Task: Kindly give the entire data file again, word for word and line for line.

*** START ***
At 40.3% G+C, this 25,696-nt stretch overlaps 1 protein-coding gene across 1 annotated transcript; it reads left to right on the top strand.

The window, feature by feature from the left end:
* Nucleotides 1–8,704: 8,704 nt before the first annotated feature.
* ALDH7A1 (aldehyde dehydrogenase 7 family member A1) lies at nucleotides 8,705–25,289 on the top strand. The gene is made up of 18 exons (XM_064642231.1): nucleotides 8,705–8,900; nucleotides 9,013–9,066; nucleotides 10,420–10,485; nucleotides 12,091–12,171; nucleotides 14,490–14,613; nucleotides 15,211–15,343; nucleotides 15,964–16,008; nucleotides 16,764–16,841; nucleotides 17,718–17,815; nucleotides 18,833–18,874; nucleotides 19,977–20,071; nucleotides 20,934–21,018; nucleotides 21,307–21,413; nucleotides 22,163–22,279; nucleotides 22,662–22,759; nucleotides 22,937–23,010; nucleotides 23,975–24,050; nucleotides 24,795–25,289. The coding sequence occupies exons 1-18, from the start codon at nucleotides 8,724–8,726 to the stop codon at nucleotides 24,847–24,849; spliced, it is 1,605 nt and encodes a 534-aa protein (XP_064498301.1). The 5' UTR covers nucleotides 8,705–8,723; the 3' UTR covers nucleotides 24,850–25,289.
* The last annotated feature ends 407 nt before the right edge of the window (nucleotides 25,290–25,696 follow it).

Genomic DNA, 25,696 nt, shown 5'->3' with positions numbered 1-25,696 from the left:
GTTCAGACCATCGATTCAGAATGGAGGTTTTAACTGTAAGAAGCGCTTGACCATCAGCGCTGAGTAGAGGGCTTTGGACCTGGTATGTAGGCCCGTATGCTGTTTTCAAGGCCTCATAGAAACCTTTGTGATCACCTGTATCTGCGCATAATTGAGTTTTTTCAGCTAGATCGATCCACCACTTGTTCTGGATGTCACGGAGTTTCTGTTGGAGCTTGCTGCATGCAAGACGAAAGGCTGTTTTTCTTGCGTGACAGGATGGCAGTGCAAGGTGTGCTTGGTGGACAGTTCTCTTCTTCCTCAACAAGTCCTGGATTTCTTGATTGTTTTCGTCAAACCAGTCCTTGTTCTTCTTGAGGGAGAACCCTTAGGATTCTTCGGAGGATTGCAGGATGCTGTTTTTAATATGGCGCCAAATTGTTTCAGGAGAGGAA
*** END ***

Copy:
At 40.3% G+C, this 25,696-nt stretch overlaps 1 protein-coding gene across 1 annotated transcript; it reads left to right on the top strand.

The window, feature by feature from the left end:
* Nucleotides 1–8,704: 8,704 nt before the first annotated feature.
* ALDH7A1 (aldehyde dehydrogenase 7 family member A1) lies at nucleotides 8,705–25,289 on the top strand. The gene is made up of 18 exons (XM_064642231.1): nucleotides 8,705–8,900; nucleotides 9,013–9,066; nucleotides 10,420–10,485; nucleotides 12,091–12,171; nucleotides 14,490–14,613; nucleotides 15,211–15,343; nucleotides 15,964–16,008; nucleotides 16,764–16,841; nucleotides 17,718–17,815; nucleotides 18,833–18,874; nucleotides 19,977–20,071; nucleotides 20,934–21,018; nucleotides 21,307–21,413; nucleotides 22,163–22,279; nucleotides 22,662–22,759; nucleotides 22,937–23,010; nucleotides 23,975–24,050; nucleotides 24,795–25,289. The coding sequence occupies exons 1-18, from the start codon at nucleotides 8,724–8,726 to the stop codon at nucleotides 24,847–24,849; spliced, it is 1,605 nt and encodes a 534-aa protein (XP_064498301.1). The 5' UTR covers nucleotides 8,705–8,723; the 3' UTR covers nucleotides 24,850–25,289.
* The last annotated feature ends 407 nt before the right edge of the window (nucleotides 25,290–25,696 follow it).

Genomic DNA, 25,696 nt, shown 5'->3' with positions numbered 1-25,696 from the left:
GTTCAGACCATCGATTCAGAATGGAGGTTTTAACTGTAAGAAGCGCTTGACCATCAGCGCTGAGTAGAGGGCTTTGGACCTGGTATGTAGGCCCGTATGCTGTTTTCAAGGCCTCATAGAAACCTTTGTGATCACCTGTATCTGCGCATAATTGAGTTTTTTCAGCTAGATCGATCCACCACTTGTTCTGGATGTCACGGAGTTTCTGTTGGAGCTTGCTGCATGCAAGACGAAAGGCTGTTTTTCTTGCGTGACAGGATGGCAGTGCAAGGTGTGCTTGGTGGACAGTTCTCTTCTTCCTCAACAAGTCCTGGATTTCTTGATTGTTTTCGTCAAACCAGTCCTTGTTCTTCTTGAGGGAGAACCCTTAGGATTCTTCGGAGGATTGCAGGATGCTGTTTTTAATATGGCGCCAAATTGTTTCAGGAGAGGAA